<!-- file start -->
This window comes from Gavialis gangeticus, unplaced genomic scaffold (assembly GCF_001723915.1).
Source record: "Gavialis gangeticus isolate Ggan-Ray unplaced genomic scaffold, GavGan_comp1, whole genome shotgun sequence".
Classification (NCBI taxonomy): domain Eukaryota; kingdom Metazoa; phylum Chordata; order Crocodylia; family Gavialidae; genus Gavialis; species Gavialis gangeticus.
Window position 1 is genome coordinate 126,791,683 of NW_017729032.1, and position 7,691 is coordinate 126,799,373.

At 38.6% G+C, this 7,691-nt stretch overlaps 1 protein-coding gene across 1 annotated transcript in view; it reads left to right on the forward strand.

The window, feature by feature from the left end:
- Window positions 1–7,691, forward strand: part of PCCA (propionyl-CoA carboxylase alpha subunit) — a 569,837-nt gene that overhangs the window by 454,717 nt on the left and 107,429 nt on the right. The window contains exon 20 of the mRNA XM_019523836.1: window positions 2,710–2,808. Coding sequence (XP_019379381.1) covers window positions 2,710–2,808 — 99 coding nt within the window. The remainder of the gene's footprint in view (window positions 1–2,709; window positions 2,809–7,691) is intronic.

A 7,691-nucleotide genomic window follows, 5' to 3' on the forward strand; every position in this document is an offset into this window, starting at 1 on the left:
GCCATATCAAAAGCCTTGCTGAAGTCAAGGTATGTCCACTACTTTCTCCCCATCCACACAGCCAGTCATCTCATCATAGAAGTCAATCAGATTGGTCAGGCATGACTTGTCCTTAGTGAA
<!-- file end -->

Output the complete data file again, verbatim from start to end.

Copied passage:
This window comes from Gavialis gangeticus, unplaced genomic scaffold (assembly GCF_001723915.1).
Source record: "Gavialis gangeticus isolate Ggan-Ray unplaced genomic scaffold, GavGan_comp1, whole genome shotgun sequence".
Classification (NCBI taxonomy): domain Eukaryota; kingdom Metazoa; phylum Chordata; order Crocodylia; family Gavialidae; genus Gavialis; species Gavialis gangeticus.
Window position 1 is genome coordinate 126,791,683 of NW_017729032.1, and position 7,691 is coordinate 126,799,373.

At 38.6% G+C, this 7,691-nt stretch overlaps 1 protein-coding gene across 1 annotated transcript in view; it reads left to right on the forward strand.

The window, feature by feature from the left end:
- Window positions 1–7,691, forward strand: part of PCCA (propionyl-CoA carboxylase alpha subunit) — a 569,837-nt gene that overhangs the window by 454,717 nt on the left and 107,429 nt on the right. The window contains exon 20 of the mRNA XM_019523836.1: window positions 2,710–2,808. Coding sequence (XP_019379381.1) covers window positions 2,710–2,808 — 99 coding nt within the window. The remainder of the gene's footprint in view (window positions 1–2,709; window positions 2,809–7,691) is intronic.

A 7,691-nucleotide genomic window follows, 5' to 3' on the forward strand; every position in this document is an offset into this window, starting at 1 on the left:
GCCATATCAAAAGCCTTGCTGAAGTCAAGGTATGTCCACTACTTTCTCCCCATCCACACAGCCAGTCATCTCATCATAGAAGTCAATCAGATTGGTCAGGCATGACTTGTCCTTAGTGAA